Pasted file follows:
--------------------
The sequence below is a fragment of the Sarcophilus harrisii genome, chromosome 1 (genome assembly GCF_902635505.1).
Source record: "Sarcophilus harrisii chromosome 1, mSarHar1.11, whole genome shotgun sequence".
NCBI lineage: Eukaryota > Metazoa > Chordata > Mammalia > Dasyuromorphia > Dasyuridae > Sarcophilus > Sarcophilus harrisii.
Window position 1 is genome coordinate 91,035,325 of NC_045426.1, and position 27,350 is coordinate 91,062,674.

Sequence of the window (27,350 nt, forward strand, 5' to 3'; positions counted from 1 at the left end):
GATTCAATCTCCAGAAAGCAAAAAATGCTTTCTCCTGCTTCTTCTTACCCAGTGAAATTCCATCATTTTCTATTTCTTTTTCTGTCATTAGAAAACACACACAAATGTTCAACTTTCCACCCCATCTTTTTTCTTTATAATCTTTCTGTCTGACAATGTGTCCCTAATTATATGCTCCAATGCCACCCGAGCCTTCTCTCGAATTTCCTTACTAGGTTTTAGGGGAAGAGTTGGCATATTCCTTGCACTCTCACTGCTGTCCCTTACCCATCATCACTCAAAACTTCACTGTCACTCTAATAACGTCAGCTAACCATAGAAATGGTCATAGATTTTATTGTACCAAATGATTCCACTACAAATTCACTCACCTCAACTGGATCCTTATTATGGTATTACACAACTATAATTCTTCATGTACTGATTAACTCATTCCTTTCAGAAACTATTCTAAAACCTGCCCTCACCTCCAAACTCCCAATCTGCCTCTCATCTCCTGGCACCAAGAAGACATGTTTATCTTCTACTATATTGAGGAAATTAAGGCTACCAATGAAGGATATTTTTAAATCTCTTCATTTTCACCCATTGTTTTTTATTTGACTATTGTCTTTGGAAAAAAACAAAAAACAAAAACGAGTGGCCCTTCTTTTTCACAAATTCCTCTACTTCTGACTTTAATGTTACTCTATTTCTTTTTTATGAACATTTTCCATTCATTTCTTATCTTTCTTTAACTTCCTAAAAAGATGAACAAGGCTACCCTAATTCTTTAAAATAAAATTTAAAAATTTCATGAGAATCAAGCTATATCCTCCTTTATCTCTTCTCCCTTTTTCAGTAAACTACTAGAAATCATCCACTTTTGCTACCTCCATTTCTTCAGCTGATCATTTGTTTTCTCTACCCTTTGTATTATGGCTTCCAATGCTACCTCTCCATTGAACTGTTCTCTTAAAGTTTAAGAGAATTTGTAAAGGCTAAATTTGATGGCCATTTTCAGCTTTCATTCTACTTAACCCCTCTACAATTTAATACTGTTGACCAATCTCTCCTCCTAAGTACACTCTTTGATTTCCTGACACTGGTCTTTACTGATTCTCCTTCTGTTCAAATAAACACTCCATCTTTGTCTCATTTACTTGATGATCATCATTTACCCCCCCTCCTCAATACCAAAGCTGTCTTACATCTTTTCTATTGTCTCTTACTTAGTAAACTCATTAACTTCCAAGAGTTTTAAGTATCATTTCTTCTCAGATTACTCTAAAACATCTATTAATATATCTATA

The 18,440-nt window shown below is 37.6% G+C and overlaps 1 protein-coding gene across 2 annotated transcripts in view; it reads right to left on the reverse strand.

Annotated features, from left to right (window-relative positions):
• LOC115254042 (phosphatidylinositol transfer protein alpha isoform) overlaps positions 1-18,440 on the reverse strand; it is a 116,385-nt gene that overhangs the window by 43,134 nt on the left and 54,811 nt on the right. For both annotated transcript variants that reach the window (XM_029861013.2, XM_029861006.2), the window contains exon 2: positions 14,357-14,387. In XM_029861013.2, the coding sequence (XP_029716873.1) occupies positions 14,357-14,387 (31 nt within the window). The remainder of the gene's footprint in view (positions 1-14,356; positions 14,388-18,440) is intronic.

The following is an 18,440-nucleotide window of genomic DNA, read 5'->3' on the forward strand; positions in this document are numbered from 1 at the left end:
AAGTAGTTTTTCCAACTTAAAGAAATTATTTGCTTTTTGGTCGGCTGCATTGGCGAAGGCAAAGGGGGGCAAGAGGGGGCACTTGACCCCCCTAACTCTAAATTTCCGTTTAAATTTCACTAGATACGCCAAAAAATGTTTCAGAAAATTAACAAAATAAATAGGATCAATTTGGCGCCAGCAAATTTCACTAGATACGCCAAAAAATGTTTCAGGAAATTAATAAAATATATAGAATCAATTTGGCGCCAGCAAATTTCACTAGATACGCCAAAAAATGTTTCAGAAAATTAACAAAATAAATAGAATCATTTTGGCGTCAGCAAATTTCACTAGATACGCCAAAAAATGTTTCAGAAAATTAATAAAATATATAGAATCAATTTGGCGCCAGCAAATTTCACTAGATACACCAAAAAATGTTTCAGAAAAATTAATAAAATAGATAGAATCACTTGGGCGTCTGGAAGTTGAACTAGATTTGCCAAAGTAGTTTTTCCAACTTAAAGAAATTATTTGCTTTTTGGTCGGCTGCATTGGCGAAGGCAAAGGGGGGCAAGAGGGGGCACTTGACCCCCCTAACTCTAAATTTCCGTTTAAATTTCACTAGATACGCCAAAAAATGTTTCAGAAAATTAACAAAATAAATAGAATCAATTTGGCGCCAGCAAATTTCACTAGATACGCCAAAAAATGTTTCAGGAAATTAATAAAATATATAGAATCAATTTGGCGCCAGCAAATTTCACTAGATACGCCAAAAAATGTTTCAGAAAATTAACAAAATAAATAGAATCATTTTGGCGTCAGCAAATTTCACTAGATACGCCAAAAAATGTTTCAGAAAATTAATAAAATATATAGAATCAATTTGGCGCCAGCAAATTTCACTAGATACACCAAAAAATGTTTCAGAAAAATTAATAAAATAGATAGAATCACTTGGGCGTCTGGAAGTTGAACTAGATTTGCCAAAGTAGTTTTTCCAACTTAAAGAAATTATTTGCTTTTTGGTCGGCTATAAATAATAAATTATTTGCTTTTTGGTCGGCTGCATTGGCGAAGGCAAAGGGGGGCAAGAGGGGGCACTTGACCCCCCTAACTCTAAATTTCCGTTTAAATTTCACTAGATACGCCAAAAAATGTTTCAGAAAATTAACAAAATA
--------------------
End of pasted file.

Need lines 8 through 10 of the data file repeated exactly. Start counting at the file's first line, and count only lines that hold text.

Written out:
Annotated features, from left to right (window-relative positions):
• LOC115254042 (phosphatidylinositol transfer protein alpha isoform) overlaps positions 1-18,440 on the reverse strand; it is a 116,385-nt gene that overhangs the window by 43,134 nt on the left and 54,811 nt on the right. For both annotated transcript variants that reach the window (XM_029861013.2, XM_029861006.2), the window contains exon 2: positions 14,357-14,387. In XM_029861013.2, the coding sequence (XP_029716873.1) occupies positions 14,357-14,387 (31 nt within the window). The remainder of the gene's footprint in view (positions 1-14,356; positions 14,388-18,440) is intronic.

The following is an 18,440-nucleotide window of genomic DNA, read 5'->3' on the forward strand; positions in this document are numbered from 1 at the left end: